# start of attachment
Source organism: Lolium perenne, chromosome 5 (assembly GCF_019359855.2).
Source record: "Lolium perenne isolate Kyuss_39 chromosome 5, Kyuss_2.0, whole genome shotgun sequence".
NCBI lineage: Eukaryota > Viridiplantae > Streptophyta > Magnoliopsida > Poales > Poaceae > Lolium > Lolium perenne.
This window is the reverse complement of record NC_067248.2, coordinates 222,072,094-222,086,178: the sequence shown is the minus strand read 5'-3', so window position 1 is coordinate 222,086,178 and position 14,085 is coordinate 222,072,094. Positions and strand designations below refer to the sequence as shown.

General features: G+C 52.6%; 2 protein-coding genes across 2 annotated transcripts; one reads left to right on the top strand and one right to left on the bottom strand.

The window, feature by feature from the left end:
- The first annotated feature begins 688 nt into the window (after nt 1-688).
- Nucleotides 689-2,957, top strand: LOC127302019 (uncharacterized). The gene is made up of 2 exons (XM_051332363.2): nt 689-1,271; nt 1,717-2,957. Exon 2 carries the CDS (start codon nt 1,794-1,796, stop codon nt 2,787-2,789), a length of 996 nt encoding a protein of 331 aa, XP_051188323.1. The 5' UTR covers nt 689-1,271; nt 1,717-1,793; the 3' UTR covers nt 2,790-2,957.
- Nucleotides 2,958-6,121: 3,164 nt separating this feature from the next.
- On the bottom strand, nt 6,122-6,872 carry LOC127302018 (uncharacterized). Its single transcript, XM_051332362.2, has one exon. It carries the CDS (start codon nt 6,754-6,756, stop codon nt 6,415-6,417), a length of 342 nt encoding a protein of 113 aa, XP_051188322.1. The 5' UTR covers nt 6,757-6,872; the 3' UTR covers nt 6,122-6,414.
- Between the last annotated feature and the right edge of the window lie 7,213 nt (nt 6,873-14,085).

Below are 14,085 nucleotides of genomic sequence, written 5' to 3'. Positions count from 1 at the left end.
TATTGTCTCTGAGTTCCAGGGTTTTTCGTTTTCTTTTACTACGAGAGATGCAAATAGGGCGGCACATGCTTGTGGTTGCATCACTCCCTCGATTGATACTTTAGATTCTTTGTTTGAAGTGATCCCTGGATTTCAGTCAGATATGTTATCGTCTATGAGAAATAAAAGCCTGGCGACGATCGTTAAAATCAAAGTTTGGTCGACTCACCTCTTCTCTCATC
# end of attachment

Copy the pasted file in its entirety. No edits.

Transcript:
Source organism: Lolium perenne, chromosome 5 (assembly GCF_019359855.2).
Source record: "Lolium perenne isolate Kyuss_39 chromosome 5, Kyuss_2.0, whole genome shotgun sequence".
NCBI lineage: Eukaryota > Viridiplantae > Streptophyta > Magnoliopsida > Poales > Poaceae > Lolium > Lolium perenne.
This window is the reverse complement of record NC_067248.2, coordinates 222,072,094-222,086,178: the sequence shown is the minus strand read 5'-3', so window position 1 is coordinate 222,086,178 and position 14,085 is coordinate 222,072,094. Positions and strand designations below refer to the sequence as shown.

General features: G+C 52.6%; 2 protein-coding genes across 2 annotated transcripts; one reads left to right on the top strand and one right to left on the bottom strand.

The window, feature by feature from the left end:
- The first annotated feature begins 688 nt into the window (after nt 1-688).
- Nucleotides 689-2,957, top strand: LOC127302019 (uncharacterized). The gene is made up of 2 exons (XM_051332363.2): nt 689-1,271; nt 1,717-2,957. Exon 2 carries the CDS (start codon nt 1,794-1,796, stop codon nt 2,787-2,789), a length of 996 nt encoding a protein of 331 aa, XP_051188323.1. The 5' UTR covers nt 689-1,271; nt 1,717-1,793; the 3' UTR covers nt 2,790-2,957.
- Nucleotides 2,958-6,121: 3,164 nt separating this feature from the next.
- On the bottom strand, nt 6,122-6,872 carry LOC127302018 (uncharacterized). Its single transcript, XM_051332362.2, has one exon. It carries the CDS (start codon nt 6,754-6,756, stop codon nt 6,415-6,417), a length of 342 nt encoding a protein of 113 aa, XP_051188322.1. The 5' UTR covers nt 6,757-6,872; the 3' UTR covers nt 6,122-6,414.
- Between the last annotated feature and the right edge of the window lie 7,213 nt (nt 6,873-14,085).

Below are 14,085 nucleotides of genomic sequence, written 5' to 3'. Positions count from 1 at the left end.
TATTGTCTCTGAGTTCCAGGGTTTTTCGTTTTCTTTTACTACGAGAGATGCAAATAGGGCGGCACATGCTTGTGGTTGCATCACTCCCTCGATTGATACTTTAGATTCTTTGTTTGAAGTGATCCCTGGATTTCAGTCAGATATGTTATCGTCTATGAGAAATAAAAGCCTGGCGACGATCGTTAAAATCAAAGTTTGGTCGACTCACCTCTTCTCTCATC